Are Open Houses Important?

Jul 8, 2011 | No Responses

By Andrew Hong

            Many people have different opinions on holding open houses, both positive and negative.  In my opinion, hold them open and hold them often, and I will tell you why.  I honestly do not see any reason why people should not hold their homes open when on the market.   Would you want to decrease your home’s market exposure?  Open houses are a great way of attracting people that are actively searching the market for a home to buy.  Like I stated earlier, your home is a part of inventory, and in order to sell it you will need to have your home open to as many people as possible, regardless whether they are just curious or window shopping.  Getting people through the front door is the largest and hardest hurdle to overcome, although the internet has made this easier with its excessive amount of information and photos, open houses still do a very good job.

The positives of having an open house.

–          Market exposure:  the first 2-3 weeks of a new listing are crucial.  When something new comes onto the market, people are notified whether from searching online or from their agents.  This means your house must be accessible and open for showing constantly. 

–          Getting people in:  Nowadays, people mainly home shop online.  They will see pictures online that can possibly steer them away from your home.  Pictures can say a thousand words, and not necessarily good ones.  People cannot see every nook and cranny of a house with a couple of pictures.  They need access to your home in order to imagine themselves living in it.  Also, people believe that they can home shop while foregoing the use of agents to save themselves a little bit of money.  Without an agent they lose a huge amount of accessibility to houses.  Open houses are now their only method of viewing listings. 

–          Advertising:  I know you’re thinking, “How can having an open house mean advertising?”  When you have an open house it attracts attention.  Not just from people that are driving by or in the market to buy a home.  It also attracts neighbors and agents.  Never underestimate the power of word of mouth.  People love to talk; some even so much that they won’t stop.  I have hosted many open houses, and you’ll be surprised to see how many neighbors will come by to take a look.  Neighbors are a wonderful way to obtain a sale.  They will talk to their friends and family, and them to theirs, and so on.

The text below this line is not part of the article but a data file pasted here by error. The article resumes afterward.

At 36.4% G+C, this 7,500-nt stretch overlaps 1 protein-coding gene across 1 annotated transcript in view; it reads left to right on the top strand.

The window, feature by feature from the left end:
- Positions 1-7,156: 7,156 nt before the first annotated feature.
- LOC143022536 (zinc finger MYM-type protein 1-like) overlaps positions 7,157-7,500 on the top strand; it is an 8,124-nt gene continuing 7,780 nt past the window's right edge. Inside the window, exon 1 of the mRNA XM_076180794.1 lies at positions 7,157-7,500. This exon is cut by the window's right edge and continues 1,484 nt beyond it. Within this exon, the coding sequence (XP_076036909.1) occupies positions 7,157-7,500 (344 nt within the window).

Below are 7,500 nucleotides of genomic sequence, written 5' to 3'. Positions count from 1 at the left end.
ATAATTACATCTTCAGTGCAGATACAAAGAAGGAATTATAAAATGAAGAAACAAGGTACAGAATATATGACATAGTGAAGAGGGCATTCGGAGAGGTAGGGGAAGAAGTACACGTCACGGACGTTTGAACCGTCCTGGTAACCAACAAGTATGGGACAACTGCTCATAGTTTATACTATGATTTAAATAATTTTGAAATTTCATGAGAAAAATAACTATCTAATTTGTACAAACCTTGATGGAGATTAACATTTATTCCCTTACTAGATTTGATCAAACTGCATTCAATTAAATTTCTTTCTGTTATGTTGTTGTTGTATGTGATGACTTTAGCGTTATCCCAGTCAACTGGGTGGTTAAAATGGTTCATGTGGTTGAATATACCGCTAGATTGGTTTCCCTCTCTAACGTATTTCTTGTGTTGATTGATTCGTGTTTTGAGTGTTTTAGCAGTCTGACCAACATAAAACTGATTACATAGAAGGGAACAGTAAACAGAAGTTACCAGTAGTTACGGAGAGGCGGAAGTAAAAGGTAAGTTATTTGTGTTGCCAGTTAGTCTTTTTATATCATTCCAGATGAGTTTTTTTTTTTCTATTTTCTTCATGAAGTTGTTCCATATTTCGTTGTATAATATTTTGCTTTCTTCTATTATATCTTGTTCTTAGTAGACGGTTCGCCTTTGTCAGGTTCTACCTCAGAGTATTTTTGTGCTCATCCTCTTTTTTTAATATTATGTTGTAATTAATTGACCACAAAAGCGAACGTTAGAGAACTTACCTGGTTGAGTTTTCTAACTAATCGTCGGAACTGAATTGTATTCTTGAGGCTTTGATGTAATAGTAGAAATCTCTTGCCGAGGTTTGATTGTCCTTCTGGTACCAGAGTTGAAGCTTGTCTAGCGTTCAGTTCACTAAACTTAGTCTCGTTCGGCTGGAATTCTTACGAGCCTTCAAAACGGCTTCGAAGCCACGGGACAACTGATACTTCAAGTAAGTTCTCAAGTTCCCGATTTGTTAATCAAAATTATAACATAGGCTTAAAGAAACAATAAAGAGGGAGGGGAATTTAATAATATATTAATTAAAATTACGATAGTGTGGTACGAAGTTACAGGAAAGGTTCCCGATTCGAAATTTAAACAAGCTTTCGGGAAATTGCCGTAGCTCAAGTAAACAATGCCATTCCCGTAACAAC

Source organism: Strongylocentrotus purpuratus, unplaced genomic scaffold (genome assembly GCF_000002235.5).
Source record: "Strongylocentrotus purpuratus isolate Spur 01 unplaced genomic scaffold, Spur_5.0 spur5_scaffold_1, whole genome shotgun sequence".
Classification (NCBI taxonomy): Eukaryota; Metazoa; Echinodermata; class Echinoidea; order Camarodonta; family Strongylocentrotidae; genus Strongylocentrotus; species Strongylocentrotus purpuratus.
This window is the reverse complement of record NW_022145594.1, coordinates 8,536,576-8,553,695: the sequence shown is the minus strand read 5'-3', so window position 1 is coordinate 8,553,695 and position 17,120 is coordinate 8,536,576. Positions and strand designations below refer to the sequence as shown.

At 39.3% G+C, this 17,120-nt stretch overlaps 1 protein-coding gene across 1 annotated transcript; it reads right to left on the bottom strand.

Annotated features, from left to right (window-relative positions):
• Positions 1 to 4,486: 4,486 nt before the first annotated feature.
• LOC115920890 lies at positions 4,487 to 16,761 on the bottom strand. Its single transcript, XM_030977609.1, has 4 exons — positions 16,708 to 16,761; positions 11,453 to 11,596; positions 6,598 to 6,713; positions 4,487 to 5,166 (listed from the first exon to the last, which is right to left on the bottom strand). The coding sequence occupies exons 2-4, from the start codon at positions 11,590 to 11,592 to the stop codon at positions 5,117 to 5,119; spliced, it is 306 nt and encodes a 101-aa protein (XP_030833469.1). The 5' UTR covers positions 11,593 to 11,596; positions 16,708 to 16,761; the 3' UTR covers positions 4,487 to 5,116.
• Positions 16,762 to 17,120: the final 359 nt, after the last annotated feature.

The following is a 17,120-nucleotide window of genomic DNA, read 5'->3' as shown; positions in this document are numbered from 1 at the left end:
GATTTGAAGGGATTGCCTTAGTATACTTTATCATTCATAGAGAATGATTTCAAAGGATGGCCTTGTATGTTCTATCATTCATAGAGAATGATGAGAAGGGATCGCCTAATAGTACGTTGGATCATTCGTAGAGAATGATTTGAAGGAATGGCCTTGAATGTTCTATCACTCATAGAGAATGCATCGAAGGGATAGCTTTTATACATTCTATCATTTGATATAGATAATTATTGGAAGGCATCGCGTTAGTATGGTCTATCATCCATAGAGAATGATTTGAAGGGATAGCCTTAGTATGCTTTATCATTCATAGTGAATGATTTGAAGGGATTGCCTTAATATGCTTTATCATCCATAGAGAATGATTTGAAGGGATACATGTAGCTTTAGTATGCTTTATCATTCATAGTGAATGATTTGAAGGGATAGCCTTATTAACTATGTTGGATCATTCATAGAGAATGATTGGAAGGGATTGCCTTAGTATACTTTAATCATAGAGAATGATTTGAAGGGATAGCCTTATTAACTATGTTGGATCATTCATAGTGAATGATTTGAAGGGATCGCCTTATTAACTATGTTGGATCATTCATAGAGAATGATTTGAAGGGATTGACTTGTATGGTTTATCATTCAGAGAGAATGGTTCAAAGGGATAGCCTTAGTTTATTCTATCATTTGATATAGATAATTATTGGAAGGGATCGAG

So why do some agents choose not to hold open houses?  There are several possible reasons for this:

–          Weather conditions:  Unfavorable weather conditions often deter people from wanting to take the trek outside.  Rain, snow, heat, cold, clouds, etc.  all of which can almost constitute an open house obsolete.

–          Home is not prepared:  A home can be in such poor condition that holding it open can actually exacerbate your chances of finding a buyer.  Many homes can dirty, messy, or repulsive.  Hopefully, by reading the earlier chapter in this kit, this won’t be a problem for you.

–          Low traffic area:  There are many homes that require dozens of turns within a neighborhood before they are even visible.  This means, low traffic area and lower turnout.  This includes condominiums that are central in complexes and hard to find. 

  • Bad location:  Some homes may not be in secure locations, and an agent by themselves may feel vulnerable.  On the other hand, some homes may be located in gated communities and holding an open house can be troublesome and difficult. 
  • Listing agent constraints:  Sometimes agents will have multiple listings at once that they must serve.  Of course, they cannot be in two places at one time.  Also, some agents have apathy.  They are lazy and don’t want to give up their time on weekends.  This is definitely one trait that my team and I definitely do not share.  When we obtain listings we try to keep them open to the public as much as possible or the seller allows.

Although I still agree to some of these points, this doesn’t mean you shouldn’t hold an open house for yourself.  If you feel that your house may be affected by any of the above then you may need to use a different strategy, however I still strongly believe in holding open houses.  Many agents will persuade their sellers that open houses are useless.  They will tell them that open houses are only meant for an agent to obtain buyers for themselves, which I admit is not entirely false.  Yes, agents can obtain potential buyers from open houses, but meanwhile they are still keeping your house open to the public for viewing, which means this is really a win-win situation.  Agents will also tell their sellers something along the lines of, “only 2-4% of home sales are attributed to open houses”.  In my opinion, if you can obtain a transaction at 3% of the people that see your house, then you’re in good shape.  When we hold open houses, we thoroughly advertise it to drive as much traffic to it as possible.  During an open house I would say about 10-20 parties come in per day.  According to the common statistic at 2%, this would mean we only have to hold an open house 2-3 days before we get one interested buyer.  That’s pretty good odds!  Yes, there may be some good reasons why you should skip having an open house, but do they outweigh the positives that I’ve mentioned before?  I hope that these points help some of you out there that are debating whether sacrificing their convenience is worth it.  In my honest opinion, open houses are definitely helpful and you can gain a lot of activity from them.  For our listings, we try to have open houses at least the first 4 weeks on the market or even more depending on our sellers.  We find it a very useful tool when selling homes.

 

Author: Andrew Hong

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